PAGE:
According to my Longman Dictionary of Contemporary English, the word "Professor" is a countable noun. However, one of its examples reads:

professor a teacher in a college or university. In Britain, a professor is a high-ranking university teacher, especially one who is head of a department.

She was professor of linguistics at Cambridge University.

"She was professor ..." or "She was a professor ..."? Is this a difference between American and British usage?

Another Example from a website of Prof. Tony McEnery: Link

I am Distinguished Professor of English Language and Linguistics at Lancaster University.

Thank you in advance.

  • 1
    One professor, two professors, three professors. Countable. Omitting an article does not make a noun uncountable, and adding an article does not make it countable. What makes it countable or uncountable is whether you can or cannot count it. As to why and when the article can be omitted in the context at hand, see the answer below as well as in the question I am closing this a duplicate of.
    – RegDwigнt
    Commented Nov 12, 2019 at 19:05
  • See Masters' article linked to here (Why do people [sometimes] omit the definite article? ... the null article (not the 'zero article'), as in 'He was crowned King'. Commented Nov 12, 2019 at 19:14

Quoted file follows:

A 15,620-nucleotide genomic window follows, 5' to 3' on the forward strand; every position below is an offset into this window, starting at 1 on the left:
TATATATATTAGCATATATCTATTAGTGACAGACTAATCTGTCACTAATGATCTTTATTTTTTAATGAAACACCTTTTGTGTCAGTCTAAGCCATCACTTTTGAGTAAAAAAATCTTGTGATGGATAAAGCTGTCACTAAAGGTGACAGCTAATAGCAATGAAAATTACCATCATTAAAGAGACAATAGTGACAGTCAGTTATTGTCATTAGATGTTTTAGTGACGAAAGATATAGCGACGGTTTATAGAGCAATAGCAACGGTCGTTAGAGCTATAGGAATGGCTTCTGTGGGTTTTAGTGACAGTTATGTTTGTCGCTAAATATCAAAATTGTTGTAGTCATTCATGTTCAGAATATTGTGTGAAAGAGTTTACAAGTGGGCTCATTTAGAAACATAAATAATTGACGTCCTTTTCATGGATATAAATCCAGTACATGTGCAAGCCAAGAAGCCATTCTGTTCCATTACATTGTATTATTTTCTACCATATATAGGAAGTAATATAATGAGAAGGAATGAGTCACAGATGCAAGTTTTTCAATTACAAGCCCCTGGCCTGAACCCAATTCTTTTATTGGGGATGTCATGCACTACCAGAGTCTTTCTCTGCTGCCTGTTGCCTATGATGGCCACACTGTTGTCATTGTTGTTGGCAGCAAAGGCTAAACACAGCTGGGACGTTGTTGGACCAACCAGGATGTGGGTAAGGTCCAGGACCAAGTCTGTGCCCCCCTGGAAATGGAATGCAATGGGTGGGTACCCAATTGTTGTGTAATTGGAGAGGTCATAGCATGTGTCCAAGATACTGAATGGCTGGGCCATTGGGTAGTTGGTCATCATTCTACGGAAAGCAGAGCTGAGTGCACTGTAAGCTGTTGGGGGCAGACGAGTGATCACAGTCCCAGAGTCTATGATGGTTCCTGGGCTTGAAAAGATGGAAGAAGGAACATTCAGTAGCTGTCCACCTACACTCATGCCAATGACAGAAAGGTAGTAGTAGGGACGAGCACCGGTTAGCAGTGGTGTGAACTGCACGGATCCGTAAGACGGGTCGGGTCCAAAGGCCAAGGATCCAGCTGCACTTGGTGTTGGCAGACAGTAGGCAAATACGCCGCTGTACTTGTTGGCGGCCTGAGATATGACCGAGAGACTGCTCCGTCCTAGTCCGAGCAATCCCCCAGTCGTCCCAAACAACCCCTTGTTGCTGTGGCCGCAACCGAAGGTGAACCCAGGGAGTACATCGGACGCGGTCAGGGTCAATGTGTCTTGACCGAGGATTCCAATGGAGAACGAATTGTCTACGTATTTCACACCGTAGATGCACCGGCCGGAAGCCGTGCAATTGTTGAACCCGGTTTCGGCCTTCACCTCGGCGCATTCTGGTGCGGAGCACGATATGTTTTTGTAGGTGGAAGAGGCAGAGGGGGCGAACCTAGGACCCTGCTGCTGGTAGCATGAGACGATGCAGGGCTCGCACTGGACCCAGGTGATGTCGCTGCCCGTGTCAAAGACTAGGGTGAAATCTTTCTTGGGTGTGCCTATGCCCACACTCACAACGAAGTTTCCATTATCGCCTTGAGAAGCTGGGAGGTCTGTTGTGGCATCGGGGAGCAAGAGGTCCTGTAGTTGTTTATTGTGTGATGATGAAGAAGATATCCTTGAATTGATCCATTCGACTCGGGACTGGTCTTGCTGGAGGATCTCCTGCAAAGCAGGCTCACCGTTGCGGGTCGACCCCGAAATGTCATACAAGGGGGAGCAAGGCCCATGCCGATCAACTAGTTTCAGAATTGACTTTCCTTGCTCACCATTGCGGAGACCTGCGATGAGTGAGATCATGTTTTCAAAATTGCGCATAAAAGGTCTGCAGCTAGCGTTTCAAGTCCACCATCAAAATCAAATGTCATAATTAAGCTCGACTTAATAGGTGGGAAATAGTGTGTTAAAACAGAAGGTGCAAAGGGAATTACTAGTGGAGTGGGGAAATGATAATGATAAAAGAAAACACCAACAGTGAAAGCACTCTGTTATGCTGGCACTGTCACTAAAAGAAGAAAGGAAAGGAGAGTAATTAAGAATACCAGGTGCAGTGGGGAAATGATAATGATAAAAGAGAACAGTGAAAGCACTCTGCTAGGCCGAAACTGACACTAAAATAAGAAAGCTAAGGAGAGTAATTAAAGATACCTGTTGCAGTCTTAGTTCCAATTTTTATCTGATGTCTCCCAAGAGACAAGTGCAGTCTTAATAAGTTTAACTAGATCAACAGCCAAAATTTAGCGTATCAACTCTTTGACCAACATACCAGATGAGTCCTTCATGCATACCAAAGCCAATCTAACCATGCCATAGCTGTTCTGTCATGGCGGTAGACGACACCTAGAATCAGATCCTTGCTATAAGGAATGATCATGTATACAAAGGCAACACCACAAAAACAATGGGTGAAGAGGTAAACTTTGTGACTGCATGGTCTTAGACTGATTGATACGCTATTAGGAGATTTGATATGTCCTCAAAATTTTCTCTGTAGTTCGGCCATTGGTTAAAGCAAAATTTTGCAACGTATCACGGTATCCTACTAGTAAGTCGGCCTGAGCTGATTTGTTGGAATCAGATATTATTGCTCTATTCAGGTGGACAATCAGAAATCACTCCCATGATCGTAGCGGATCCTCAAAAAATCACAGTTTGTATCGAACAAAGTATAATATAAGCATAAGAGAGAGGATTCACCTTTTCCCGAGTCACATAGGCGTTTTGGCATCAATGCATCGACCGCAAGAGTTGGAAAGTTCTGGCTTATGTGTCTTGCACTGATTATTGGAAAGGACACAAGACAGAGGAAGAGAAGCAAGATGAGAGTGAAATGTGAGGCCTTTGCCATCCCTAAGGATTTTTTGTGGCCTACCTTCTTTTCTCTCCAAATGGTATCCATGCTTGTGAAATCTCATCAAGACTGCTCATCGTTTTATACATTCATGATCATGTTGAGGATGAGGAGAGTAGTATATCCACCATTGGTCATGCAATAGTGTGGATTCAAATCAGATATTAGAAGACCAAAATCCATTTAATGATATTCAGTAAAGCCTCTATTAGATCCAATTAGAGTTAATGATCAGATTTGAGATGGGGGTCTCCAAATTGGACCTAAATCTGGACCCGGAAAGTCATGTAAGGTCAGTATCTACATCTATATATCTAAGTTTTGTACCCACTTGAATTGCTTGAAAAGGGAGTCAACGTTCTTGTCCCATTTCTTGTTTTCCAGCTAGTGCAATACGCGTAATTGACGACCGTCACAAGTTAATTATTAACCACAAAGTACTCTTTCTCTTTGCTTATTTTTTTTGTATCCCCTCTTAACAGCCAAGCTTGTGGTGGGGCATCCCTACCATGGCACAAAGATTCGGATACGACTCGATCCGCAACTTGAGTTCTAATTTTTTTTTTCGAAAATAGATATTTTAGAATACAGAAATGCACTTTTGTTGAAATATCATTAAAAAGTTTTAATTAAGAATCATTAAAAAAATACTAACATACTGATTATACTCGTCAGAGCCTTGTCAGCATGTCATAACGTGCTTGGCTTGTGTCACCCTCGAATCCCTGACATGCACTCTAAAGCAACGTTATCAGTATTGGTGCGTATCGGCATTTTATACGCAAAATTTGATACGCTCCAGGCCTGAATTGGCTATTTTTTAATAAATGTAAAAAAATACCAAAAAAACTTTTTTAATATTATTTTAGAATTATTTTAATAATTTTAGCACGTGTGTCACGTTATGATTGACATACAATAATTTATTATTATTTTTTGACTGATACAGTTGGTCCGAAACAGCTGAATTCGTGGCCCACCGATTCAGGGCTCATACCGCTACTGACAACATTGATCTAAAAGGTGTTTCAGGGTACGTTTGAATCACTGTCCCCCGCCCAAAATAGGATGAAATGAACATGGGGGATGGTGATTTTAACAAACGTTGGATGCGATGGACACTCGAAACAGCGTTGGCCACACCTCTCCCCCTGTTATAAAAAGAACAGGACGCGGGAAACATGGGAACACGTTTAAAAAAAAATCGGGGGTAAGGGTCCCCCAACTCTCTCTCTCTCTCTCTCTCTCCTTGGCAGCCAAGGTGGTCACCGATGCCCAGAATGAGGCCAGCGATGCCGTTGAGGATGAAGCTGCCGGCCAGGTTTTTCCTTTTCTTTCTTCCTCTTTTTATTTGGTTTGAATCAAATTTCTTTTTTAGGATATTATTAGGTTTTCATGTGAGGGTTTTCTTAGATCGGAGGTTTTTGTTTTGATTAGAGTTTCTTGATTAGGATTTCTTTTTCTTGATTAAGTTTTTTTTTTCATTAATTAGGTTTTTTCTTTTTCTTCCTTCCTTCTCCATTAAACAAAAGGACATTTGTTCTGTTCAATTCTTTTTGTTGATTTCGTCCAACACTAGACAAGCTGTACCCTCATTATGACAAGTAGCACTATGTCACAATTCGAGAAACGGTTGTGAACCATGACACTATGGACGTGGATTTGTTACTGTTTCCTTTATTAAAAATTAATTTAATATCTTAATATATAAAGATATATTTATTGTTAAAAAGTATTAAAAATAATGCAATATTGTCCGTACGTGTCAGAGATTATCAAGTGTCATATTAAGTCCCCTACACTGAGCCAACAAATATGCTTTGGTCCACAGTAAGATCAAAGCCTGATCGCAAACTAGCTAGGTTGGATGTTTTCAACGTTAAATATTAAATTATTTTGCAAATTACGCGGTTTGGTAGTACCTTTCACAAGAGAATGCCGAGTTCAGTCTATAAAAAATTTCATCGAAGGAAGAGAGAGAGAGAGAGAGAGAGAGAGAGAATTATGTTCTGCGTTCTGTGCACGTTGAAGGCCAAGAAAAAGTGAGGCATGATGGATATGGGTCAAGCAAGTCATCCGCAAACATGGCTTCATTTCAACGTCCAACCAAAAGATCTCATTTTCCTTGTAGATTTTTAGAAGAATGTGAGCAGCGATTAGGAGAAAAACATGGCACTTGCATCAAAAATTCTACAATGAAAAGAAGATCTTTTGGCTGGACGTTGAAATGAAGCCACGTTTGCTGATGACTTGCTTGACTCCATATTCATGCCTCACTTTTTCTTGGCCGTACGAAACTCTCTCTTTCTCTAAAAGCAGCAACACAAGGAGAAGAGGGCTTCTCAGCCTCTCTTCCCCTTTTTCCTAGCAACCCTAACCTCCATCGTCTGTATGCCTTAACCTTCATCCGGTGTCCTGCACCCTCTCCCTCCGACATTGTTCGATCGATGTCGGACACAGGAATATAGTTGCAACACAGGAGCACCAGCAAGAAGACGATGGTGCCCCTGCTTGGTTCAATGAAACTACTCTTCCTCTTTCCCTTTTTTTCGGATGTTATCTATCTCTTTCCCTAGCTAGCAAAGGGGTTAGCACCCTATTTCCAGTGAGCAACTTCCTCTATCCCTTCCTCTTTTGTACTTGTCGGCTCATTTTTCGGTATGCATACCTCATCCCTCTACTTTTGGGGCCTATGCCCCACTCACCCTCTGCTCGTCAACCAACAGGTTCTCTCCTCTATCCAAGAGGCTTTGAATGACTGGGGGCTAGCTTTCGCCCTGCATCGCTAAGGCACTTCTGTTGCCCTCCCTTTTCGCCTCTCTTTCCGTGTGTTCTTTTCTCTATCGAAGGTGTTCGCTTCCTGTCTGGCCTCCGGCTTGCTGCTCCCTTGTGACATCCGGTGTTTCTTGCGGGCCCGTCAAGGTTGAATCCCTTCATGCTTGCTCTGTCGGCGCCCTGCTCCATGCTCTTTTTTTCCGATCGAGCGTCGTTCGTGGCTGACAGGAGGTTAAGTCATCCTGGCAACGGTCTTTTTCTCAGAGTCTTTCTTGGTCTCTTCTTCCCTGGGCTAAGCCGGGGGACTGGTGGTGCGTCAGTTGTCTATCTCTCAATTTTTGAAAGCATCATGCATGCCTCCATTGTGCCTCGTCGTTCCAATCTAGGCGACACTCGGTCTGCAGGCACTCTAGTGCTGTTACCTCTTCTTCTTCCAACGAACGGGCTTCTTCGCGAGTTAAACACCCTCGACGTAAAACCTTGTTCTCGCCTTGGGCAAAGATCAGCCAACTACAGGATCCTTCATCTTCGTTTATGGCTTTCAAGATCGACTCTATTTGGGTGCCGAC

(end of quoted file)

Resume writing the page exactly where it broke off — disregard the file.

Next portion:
• Looking at your examples of apparent exceptions to the apparent rule of ‘countness’ arises. I have an idea why this may come about. In the US, the word ‘professor’ does indeed refer to a (tenured) university teacher and researcher. This has not been so in Britain till comparatively recently. ‘Professor’ was the title of a very senior (often head of) a subject or faculty. The lecturers are called ‘lecturers’ or (in the oldest, collegiate, universities, ‘fellows’ (a translation of the Latin ‘socius’ - plural ‘socii’). This has for some time been changing but is still confusing.
    – Tuffy
    Commented Nov 12, 2019 at 22:15

1 Answer 1


Yes and No.

To speak from experience:

I was a lecturer in biochemistry.

(There were many of us.)

But at one stage of my career:

I became the Grieve Lecturer in Physiological Chemistry.

A honorific position with a single occupant. The definite article is often omitted, so I could say:

I was Grieve Lecturer in Physiological Chemistry

But never “a Grieve Lecturer”.

Similarly in my university the two chairs (professorships) of biochemistry had specific titles, the Gardiner chair and the Cathcart chair. One might refer to someone as being “Gardiner Professor of Biochemistry” or “The Gardiner Professor of Biochemistry”.

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